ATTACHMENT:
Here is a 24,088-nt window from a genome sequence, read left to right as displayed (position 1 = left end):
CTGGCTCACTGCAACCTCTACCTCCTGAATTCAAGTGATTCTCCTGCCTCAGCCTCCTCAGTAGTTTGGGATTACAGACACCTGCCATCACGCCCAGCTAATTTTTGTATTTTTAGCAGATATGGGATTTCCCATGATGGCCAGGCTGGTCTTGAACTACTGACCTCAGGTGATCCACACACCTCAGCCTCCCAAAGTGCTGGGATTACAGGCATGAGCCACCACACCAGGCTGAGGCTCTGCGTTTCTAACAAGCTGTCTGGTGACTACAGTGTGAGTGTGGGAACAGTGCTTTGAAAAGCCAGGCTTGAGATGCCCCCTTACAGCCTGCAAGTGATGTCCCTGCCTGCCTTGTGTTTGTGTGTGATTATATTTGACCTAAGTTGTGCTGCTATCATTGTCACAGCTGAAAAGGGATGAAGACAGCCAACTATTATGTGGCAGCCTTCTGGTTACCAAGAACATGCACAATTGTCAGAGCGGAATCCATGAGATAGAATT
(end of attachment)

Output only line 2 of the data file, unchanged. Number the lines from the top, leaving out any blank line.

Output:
CTGGCTCACTGCAACCTCTACCTCCTGAATTCAAGTGATTCTCCTGCCTCAGCCTCCTCAGTAGTTTGGGATTACAGACACCTGCCATCACGCCCAGCTAATTTTTGTATTTTTAGCAGATATGGGATTTCCCATGATGGCCAGGCTGGTCTTGAACTACTGACCTCAGGTGATCCACACACCTCAGCCTCCCAAAGTGCTGGGATTACAGGCATGAGCCACCACACCAGGCTGAGGCTCTGCGTTTCTAACAAGCTGTCTGGTGACTACAGTGTGAGTGTGGGAACAGTGCTTTGAAAAGCCAGGCTTGAGATGCCCCCTTACAGCCTGCAAGTGATGTCCCTGCCTGCCTTGTGTTTGTGTGTGATTATATTTGACCTAAGTTGTGCTGCTATCATTGTCACAGCTGAAAAGGGATGAAGACAGCCAACTATTATGTGGCAGCCTTCTGGTTACCAAGAACATGCACAATTGTCAGAGCGGAATCCATGAGATAGAATT